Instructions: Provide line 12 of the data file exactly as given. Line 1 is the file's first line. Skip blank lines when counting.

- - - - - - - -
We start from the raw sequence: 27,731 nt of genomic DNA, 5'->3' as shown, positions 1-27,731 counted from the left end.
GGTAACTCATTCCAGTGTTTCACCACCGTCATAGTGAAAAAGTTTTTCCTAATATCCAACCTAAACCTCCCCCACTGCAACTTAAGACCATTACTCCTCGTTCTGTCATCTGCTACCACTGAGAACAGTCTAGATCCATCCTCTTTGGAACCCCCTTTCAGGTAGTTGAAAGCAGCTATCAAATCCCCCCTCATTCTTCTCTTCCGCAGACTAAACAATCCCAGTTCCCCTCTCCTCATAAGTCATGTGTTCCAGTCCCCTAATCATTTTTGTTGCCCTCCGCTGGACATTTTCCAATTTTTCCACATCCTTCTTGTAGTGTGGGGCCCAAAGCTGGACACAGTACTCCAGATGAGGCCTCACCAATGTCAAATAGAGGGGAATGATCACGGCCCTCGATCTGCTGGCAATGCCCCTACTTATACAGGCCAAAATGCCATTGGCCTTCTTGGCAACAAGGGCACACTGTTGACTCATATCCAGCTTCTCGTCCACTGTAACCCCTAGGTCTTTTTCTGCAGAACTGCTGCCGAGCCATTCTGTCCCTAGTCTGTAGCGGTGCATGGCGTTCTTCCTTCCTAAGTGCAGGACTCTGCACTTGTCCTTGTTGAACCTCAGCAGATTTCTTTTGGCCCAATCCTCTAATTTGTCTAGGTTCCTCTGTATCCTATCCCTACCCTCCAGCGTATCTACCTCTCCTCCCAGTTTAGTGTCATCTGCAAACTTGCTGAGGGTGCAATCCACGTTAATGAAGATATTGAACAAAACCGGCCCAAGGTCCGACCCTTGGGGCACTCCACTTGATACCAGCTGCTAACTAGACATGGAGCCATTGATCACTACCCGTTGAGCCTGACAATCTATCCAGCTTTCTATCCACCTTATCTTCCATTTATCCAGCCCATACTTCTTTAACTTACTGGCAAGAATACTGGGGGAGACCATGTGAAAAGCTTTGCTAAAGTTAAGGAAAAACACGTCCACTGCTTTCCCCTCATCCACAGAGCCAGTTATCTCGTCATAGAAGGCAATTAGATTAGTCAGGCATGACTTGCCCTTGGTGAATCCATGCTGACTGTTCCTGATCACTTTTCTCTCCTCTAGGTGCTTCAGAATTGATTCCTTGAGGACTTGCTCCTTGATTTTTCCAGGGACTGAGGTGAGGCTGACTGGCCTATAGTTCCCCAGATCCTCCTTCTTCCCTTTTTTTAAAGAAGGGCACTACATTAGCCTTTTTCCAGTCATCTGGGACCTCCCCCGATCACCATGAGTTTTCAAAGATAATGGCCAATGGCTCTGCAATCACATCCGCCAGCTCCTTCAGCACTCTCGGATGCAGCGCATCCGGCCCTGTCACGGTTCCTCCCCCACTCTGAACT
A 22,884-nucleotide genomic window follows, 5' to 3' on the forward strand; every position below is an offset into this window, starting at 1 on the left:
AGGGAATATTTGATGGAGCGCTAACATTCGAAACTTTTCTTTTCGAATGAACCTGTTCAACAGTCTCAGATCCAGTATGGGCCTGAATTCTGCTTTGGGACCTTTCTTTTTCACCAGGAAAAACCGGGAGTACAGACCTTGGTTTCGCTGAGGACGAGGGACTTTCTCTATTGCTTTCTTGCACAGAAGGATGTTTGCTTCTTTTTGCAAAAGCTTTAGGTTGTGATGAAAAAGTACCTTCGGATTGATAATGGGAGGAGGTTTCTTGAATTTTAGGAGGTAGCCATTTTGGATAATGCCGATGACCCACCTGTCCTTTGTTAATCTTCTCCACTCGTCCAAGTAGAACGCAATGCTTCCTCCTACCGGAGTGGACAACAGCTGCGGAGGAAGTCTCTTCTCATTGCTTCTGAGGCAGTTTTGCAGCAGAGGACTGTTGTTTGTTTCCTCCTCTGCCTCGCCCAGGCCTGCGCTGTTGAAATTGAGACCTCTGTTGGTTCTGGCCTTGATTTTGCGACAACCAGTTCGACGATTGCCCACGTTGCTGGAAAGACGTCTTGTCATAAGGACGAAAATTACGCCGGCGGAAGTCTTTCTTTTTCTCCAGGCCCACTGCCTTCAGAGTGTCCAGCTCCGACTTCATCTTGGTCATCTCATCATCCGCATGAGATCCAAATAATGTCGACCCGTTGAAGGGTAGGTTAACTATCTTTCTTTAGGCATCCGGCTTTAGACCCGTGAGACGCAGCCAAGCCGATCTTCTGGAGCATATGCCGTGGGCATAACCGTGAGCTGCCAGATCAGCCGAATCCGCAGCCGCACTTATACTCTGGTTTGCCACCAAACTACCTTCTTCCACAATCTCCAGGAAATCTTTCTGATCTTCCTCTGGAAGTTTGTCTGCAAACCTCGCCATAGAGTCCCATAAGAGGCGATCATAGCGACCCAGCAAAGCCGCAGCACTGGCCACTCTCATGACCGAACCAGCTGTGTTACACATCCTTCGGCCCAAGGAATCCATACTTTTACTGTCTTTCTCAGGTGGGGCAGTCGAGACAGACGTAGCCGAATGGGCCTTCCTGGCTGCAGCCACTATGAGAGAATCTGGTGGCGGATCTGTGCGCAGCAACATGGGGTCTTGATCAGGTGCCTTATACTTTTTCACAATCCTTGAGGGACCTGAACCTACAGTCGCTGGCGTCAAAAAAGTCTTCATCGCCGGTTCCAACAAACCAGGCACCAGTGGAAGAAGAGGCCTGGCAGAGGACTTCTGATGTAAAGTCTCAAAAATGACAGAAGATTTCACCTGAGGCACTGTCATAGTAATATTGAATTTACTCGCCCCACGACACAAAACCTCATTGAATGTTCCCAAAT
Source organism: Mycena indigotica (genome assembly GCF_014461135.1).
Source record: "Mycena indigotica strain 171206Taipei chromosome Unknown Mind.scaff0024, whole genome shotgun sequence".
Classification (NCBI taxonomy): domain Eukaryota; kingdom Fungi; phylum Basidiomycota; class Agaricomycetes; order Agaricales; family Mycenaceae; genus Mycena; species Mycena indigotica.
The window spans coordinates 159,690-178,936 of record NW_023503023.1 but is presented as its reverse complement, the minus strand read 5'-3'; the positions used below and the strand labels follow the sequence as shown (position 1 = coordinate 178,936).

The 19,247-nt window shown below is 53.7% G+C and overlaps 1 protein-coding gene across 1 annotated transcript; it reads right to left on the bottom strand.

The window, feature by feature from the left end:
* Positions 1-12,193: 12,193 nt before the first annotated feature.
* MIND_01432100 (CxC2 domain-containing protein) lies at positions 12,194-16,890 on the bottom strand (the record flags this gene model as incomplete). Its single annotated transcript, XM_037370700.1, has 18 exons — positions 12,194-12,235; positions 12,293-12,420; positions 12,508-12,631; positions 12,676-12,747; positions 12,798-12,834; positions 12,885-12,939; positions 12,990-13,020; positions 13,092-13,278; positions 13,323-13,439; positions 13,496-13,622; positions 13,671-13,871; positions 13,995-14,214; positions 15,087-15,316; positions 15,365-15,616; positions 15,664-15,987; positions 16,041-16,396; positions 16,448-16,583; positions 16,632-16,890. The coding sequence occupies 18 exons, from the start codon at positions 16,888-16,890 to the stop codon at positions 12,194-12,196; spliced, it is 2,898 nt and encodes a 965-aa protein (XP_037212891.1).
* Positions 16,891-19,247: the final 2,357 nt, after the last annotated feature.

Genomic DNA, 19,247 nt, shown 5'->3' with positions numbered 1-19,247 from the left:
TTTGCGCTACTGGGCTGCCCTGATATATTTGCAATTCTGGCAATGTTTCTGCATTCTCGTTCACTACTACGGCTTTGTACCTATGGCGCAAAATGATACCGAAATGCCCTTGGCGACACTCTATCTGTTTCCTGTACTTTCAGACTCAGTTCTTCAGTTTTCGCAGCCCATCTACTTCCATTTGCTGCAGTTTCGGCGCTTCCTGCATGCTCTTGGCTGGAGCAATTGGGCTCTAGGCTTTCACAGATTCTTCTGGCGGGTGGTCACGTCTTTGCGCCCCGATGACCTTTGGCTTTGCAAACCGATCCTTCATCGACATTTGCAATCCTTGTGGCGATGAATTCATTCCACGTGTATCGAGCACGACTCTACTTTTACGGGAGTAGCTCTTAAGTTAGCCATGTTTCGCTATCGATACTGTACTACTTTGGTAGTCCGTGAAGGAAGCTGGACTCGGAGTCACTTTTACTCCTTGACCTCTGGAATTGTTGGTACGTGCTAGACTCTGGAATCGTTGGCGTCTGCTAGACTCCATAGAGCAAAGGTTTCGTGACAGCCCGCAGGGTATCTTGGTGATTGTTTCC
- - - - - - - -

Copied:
* MIND_01432100 (CxC2 domain-containing protein) lies at positions 12,194-16,890 on the bottom strand (the record flags this gene model as incomplete). Its single annotated transcript, XM_037370700.1, has 18 exons — positions 12,194-12,235; positions 12,293-12,420; positions 12,508-12,631; positions 12,676-12,747; positions 12,798-12,834; positions 12,885-12,939; positions 12,990-13,020; positions 13,092-13,278; positions 13,323-13,439; positions 13,496-13,622; positions 13,671-13,871; positions 13,995-14,214; positions 15,087-15,316; positions 15,365-15,616; positions 15,664-15,987; positions 16,041-16,396; positions 16,448-16,583; positions 16,632-16,890. The coding sequence occupies 18 exons, from the start codon at positions 16,888-16,890 to the stop codon at positions 12,194-12,196; spliced, it is 2,898 nt and encodes a 965-aa protein (XP_037212891.1).